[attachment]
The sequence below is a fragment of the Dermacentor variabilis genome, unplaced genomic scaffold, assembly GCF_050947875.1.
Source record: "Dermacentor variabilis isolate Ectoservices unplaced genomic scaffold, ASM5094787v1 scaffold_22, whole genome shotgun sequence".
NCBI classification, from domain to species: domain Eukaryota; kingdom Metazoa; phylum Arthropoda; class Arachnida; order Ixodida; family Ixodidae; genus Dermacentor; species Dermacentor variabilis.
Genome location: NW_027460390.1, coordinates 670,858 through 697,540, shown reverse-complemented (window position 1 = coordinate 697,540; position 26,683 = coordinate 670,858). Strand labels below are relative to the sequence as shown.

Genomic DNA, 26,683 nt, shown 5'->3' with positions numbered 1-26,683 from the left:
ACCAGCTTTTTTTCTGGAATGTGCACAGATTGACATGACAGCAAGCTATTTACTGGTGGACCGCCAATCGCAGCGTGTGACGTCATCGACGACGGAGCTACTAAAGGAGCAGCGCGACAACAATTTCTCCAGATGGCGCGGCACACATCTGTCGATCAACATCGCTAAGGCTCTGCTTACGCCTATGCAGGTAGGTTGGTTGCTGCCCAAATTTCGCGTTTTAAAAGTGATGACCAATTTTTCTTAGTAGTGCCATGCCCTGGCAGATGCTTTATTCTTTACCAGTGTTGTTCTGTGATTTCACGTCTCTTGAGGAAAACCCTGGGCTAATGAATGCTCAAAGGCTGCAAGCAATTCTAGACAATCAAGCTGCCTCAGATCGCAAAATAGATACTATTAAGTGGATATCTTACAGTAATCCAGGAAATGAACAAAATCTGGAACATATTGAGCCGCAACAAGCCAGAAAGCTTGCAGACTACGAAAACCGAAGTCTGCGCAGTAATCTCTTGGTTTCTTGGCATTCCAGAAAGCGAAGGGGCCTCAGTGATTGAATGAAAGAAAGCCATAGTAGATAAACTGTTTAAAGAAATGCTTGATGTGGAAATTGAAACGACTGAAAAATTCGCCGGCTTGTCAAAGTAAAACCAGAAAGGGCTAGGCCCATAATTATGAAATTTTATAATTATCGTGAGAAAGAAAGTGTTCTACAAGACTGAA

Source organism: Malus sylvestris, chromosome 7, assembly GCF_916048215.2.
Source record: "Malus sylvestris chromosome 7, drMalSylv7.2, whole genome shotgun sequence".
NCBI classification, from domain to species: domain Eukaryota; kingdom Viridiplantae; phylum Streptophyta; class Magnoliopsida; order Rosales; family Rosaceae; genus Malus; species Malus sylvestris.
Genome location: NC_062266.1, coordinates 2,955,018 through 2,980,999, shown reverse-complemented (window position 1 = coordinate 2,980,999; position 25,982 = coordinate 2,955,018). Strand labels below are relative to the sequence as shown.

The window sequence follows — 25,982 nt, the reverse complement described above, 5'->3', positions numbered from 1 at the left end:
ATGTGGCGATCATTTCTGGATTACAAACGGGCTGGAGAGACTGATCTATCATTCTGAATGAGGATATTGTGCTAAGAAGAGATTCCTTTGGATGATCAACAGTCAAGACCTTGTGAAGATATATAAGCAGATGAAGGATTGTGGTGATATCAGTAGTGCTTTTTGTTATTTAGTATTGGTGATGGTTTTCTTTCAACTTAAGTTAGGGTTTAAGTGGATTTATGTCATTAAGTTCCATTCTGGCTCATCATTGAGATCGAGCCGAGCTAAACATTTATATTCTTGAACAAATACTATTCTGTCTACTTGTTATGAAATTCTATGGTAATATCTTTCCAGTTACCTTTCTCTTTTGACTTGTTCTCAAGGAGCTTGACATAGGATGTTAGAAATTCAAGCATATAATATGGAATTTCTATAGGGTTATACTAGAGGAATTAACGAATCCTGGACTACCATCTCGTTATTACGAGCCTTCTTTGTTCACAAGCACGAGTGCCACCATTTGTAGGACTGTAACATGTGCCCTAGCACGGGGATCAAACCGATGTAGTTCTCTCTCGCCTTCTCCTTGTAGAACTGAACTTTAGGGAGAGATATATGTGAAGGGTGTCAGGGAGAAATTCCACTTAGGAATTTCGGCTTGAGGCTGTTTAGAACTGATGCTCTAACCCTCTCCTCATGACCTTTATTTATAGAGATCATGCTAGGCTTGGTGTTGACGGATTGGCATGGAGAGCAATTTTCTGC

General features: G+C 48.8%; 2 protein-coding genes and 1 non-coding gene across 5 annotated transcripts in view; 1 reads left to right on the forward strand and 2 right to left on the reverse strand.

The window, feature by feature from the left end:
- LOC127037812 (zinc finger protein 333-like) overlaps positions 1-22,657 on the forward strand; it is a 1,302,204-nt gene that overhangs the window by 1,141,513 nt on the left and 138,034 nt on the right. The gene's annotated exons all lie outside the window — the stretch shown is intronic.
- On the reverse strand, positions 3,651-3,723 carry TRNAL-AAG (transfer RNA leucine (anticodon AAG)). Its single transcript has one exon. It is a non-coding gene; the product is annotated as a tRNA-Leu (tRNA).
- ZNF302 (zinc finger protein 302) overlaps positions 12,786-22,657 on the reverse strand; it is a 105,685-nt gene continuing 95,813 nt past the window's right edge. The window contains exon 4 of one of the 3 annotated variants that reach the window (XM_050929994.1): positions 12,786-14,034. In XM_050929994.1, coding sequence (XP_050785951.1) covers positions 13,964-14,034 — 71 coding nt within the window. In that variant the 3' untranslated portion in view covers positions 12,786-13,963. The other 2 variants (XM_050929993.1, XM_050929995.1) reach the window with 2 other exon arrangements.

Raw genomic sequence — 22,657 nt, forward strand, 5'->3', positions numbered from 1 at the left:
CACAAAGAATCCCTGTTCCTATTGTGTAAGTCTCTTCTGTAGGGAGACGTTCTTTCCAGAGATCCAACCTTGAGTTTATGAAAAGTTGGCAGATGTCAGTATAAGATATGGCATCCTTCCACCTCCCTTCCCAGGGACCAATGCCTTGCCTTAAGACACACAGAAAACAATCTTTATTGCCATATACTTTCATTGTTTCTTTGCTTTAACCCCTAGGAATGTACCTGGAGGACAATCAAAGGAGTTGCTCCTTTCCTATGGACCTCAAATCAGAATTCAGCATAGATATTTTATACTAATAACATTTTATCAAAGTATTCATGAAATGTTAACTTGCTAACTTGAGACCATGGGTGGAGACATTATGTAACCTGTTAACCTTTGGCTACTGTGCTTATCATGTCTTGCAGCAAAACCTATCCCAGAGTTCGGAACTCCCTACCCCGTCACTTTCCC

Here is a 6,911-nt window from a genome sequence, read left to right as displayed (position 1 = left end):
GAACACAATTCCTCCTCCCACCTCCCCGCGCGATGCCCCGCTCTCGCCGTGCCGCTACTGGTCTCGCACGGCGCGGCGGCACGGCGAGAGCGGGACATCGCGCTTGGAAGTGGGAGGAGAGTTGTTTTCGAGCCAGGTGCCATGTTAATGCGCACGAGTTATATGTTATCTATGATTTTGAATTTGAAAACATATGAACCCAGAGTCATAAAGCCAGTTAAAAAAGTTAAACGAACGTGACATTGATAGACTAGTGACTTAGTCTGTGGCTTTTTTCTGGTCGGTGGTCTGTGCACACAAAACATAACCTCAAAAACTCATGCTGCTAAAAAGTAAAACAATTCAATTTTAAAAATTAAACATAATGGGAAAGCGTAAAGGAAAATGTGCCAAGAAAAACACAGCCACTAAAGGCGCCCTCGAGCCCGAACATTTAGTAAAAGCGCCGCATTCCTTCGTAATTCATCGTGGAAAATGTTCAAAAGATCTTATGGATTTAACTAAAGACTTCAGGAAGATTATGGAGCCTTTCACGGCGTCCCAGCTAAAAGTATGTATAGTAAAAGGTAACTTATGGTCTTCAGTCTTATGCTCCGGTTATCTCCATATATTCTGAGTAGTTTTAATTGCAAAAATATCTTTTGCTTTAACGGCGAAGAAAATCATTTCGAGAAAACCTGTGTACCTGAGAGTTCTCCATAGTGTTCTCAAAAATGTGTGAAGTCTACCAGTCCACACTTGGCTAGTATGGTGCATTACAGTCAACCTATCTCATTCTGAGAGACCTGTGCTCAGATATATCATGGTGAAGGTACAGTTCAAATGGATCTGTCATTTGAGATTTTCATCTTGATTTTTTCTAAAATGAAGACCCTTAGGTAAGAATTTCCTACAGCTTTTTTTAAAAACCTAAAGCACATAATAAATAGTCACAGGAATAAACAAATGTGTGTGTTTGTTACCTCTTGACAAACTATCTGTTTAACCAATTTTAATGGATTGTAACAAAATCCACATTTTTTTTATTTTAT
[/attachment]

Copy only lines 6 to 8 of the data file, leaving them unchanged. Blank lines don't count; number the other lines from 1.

ACCAGCTTTTTTTCTGGAATGTGCACAGATTGACATGACAGCAAGCTATTTACTGGTGGACCGCCAATCGCAGCGTGTGACGTCATCGACGACGGAGCTACTAAAGGAGCAGCGCGACAACAATTTCTCCAGATGGCGCGGCACACATCTGTCGATCAACATCGCTAAGGCTCTGCTTACGCCTATGCAGGTAGGTTGGTTGCTGCCCAAATTTCGCGTTTTAAAAGTGATGACCAATTTTTCTTAGTAGTGCCATGCCCTGGCAGATGCTTTATTCTTTACCAGTGTTGTTCTGTGATTTCACGTCTCTTGAGGAAAACCCTGGGCTAATGAATGCTCAAAGGCTGCAAGCAATTCTAGACAATCAAGCTGCCTCAGATCGCAAAATAGATACTATTAAGTGGATATCTTACAGTAATCCAGGAAATGAACAAAATCTGGAACATATTGAGCCGCAACAAGCCAGAAAGCTTGCAGACTACGAAAACCGAAGTCTGCGCAGTAATCTCTTGGTTTCTTGGCATTCCAGAAAGCGAAGGGGCCTCAGTGATTGAATGAAAGAAAGCCATAGTAGATAAACTGTTTAAAGAAATGCTTGATGTGGAAATTGAAACGACTGAAAAATTCGCCGGCTTGTCAAAGTAAAACCAGAAAGGGCTAGGCCCATAATTATGAAATTTTATAATTATCGTGAGAAAGAAAGTGTTCTACAAGACTGAA

Source organism: Malus sylvestris, chromosome 7, assembly GCF_916048215.2.
Source record: "Malus sylvestris chromosome 7, drMalSylv7.2, whole genome shotgun sequence".